by Wesley H. Saunders
The history of how Suite Francaise came to be, and survived, is probably more fascinating than the story itself. Suite Francaise was posthumously released in 2004 in France to high accolades, and released last year in the United States. It was translated into English from the French by Sandra Smith. It was written by Irene Nemirovsky in 1942. Irene Nemirovsky was a Russian Jew living in German-occupied France. These were the circumstances under which the book was written as well as the setting of the story.
Ms. Nemirovsky was born in Kiev in 1903 and emigrated to France in 1919. After living the life of a society girl, Nemirovsky, the daughter of a banker, settled down and married Michael Epstein, also a banker. They had 2 children, Denise born in 1929 and Elisabeth in 1937. Her first major work was David Golder (1929), the story of a prosperous Jewish banker and his ungrateful family. David Golder was made into a movie the following year. Both were tremendous hits. She continued to write throughout the 1930s, publishing 12 books by the time she was 39. Although Ms. Nemirovsky, dearly loved her adopted country of France, she and her husband never bothered to apply for French citizenship. By the time they finally did decide to apply in 1938, it was too late and they were both denied. Even their conversion to Catholicism in 1939 was not enough ultimately to save them. She and her daughters eventually moved to the countryside near the non-occupied zone, while her husband continued to work in Paris. It was during this time that Suite Francaise began to take shape.
Nemirovsky had originally planned to make Suite Francaise into a five part "opus." Unfortunately, she was only able to complete the first two parts, Storm in Paris and Dolce. Although she had ample opportunity to flee France, she never did. Perhaps, she thought that things would blow over or that her friends would be able to secure her safety. We know from history that neither was the case. In July of 1942, she was deported to Auschwitz and she died there a month later from typhus. Her husband fought valiantly for her release but to no avail, as he too was deported and sent 3 months later to Auschwitz and immediately sent to the gas chambers. Before leaving, she left her work in progress in the care of her young daughters. With both of their parents now gone, the girls were essentially dependent on family friends and the kindness of strangers. The girls did have a grandmother, I. Nemirovsky's mother, who lived out the German occupation and WWII in relative comfort. However, the grandmother wanted nothing to do with the children. With a little luck and Providence's guiding hand, the girls and their mother's manuscript survived the War.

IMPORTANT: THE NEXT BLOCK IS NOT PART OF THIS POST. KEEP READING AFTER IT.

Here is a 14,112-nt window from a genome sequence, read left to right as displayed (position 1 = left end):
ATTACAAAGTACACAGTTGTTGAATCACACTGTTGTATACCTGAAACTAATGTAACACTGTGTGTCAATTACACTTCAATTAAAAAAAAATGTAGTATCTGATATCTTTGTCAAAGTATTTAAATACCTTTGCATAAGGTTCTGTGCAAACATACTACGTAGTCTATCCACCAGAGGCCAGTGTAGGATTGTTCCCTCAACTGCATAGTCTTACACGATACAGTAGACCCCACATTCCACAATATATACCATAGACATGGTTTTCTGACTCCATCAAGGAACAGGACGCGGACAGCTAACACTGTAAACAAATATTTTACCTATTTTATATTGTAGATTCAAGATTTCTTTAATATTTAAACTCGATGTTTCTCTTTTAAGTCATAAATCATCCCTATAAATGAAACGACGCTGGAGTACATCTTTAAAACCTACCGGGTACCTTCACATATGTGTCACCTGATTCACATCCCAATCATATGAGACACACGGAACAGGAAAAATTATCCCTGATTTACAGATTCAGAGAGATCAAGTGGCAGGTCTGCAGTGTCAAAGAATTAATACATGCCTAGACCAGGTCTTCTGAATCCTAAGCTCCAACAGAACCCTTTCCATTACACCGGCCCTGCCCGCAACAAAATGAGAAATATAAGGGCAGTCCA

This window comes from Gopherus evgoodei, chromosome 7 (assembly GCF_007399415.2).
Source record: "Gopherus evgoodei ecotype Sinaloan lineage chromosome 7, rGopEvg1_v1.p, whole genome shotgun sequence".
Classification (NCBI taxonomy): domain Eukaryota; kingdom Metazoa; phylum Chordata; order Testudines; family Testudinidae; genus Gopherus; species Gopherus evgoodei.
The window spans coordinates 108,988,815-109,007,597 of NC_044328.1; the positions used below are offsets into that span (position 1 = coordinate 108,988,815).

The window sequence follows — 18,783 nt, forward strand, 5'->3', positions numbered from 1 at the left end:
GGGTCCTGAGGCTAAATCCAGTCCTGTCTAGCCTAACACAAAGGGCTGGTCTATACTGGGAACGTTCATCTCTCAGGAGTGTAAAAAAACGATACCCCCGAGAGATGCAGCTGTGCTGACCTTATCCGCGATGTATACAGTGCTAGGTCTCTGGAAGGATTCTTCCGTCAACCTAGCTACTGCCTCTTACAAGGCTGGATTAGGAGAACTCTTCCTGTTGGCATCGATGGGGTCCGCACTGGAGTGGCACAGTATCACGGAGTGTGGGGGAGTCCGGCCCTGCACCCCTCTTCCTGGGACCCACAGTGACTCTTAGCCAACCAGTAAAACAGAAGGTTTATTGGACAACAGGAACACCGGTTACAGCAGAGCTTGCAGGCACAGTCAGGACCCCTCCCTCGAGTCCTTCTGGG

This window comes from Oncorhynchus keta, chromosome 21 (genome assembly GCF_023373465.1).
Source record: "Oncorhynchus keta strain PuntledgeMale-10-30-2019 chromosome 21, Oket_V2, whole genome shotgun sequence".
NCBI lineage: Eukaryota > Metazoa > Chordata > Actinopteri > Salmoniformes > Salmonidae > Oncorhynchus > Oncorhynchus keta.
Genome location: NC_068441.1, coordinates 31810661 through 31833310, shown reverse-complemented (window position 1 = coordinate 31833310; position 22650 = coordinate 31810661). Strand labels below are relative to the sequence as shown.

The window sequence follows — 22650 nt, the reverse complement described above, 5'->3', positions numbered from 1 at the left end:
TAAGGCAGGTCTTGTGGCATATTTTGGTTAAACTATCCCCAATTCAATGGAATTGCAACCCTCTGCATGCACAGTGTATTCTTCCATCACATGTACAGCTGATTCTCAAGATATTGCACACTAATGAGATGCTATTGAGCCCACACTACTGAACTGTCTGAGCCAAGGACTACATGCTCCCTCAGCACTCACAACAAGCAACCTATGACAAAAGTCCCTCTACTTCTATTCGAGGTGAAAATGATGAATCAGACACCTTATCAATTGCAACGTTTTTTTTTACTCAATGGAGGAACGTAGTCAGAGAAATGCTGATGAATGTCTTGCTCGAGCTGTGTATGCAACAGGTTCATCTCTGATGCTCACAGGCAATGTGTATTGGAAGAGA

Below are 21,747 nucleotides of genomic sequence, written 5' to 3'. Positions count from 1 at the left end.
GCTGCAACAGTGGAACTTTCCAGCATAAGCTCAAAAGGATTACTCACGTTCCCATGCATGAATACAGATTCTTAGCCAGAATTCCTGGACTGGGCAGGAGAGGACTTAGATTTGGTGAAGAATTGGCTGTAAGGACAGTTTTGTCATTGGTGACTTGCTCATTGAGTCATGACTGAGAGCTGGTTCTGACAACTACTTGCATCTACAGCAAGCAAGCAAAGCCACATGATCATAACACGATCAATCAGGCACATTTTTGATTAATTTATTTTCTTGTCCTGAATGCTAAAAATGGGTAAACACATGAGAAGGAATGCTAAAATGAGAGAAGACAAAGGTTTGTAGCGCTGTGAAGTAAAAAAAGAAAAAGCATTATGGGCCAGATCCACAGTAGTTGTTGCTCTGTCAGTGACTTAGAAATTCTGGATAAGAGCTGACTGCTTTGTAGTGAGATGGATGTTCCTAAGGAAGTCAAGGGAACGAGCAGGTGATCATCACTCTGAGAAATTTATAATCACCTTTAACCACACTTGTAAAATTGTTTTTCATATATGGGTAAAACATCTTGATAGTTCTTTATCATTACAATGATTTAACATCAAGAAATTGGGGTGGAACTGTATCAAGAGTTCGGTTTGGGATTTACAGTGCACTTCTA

For several years, Denise, Nemirovsky's daughter, could not bring herself to read her mother's writing. This was due in part to the extremely emotional nature surrounding its conception as well as the exceedingly small print that Nemirovsky had used to conserve ink and paper. When Denise finally realized what her mother had written, she knew she had to get it published.
Remember, Suite Francaise, is technically an unfinished novel as Nemirovsky had originally intended to write her story in 5 parts. Nevertheless, the 2 parts that were written and miraculously survived are comprised of the inter-related stories of the families in a small French town and their German captors. Even though Jews do not appear in the novel, one could very easily conclude that Suite Francaise is semi-autobiographical. The novel details the everyday lives of farmers, soldiers, mothers, wives, the rich, and the proud and their reaction to the German occupation of their beloved country. Some acquiesce, some rebel, some just ignore and some fall in love.
For more information on Irene Nemirovsky, Suite Francaise or her other works, please refer to the public library databases at http://lalibcon.state.lib.la.us or Irene Nemirovsky, the definitive website. Rapides Parish Library has Suite Francaise and Irene Nemirovsky: her life and works, by Jonathan M. Weiss. Fire in the Blood will be released in English later this year. Shadows of a Childhood: a Novel of War and Friendship, by Elisabeth Gille, Nemirovsky's younger daughter, is also on order or available through interlibrary loan.
Wesley H. Saunders was the Main Library Administrator of the Rapides Parish Library at the time this article was originally published.
June 03, 2007